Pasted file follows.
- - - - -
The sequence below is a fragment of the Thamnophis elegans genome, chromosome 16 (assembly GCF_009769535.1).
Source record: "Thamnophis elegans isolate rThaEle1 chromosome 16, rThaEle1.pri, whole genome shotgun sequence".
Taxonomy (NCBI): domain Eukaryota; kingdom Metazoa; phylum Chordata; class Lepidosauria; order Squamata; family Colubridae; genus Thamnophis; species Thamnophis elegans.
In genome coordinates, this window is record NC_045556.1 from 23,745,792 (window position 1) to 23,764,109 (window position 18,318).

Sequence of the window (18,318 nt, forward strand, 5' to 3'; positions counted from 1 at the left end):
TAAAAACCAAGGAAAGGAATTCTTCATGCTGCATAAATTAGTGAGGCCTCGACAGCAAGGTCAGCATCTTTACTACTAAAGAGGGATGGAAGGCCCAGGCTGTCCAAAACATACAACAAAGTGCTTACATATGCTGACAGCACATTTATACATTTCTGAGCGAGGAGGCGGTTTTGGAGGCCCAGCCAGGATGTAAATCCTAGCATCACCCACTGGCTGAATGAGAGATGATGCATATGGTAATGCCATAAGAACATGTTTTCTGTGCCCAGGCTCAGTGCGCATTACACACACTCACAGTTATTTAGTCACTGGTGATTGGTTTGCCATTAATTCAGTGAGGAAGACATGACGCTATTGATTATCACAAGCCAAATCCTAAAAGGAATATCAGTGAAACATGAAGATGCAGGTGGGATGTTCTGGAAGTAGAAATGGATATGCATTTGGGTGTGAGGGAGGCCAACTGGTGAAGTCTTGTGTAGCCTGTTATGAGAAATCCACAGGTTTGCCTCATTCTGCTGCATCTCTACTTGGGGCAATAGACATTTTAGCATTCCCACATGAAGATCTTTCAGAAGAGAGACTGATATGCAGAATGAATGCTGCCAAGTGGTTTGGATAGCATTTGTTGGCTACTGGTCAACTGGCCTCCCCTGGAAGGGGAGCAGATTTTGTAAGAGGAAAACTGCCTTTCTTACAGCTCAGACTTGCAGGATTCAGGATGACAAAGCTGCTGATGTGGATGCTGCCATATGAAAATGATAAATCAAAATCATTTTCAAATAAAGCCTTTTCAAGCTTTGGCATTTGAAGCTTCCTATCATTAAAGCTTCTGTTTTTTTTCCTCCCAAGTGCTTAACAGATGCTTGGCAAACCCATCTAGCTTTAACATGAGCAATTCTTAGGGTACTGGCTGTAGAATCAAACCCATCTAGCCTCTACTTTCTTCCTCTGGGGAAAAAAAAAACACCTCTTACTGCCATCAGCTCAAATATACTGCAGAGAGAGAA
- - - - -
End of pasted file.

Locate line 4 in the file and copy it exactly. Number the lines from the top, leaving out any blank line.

In genome coordinates, this window is record NC_045556.1 from 23,745,792 (window position 1) to 23,764,109 (window position 18,318).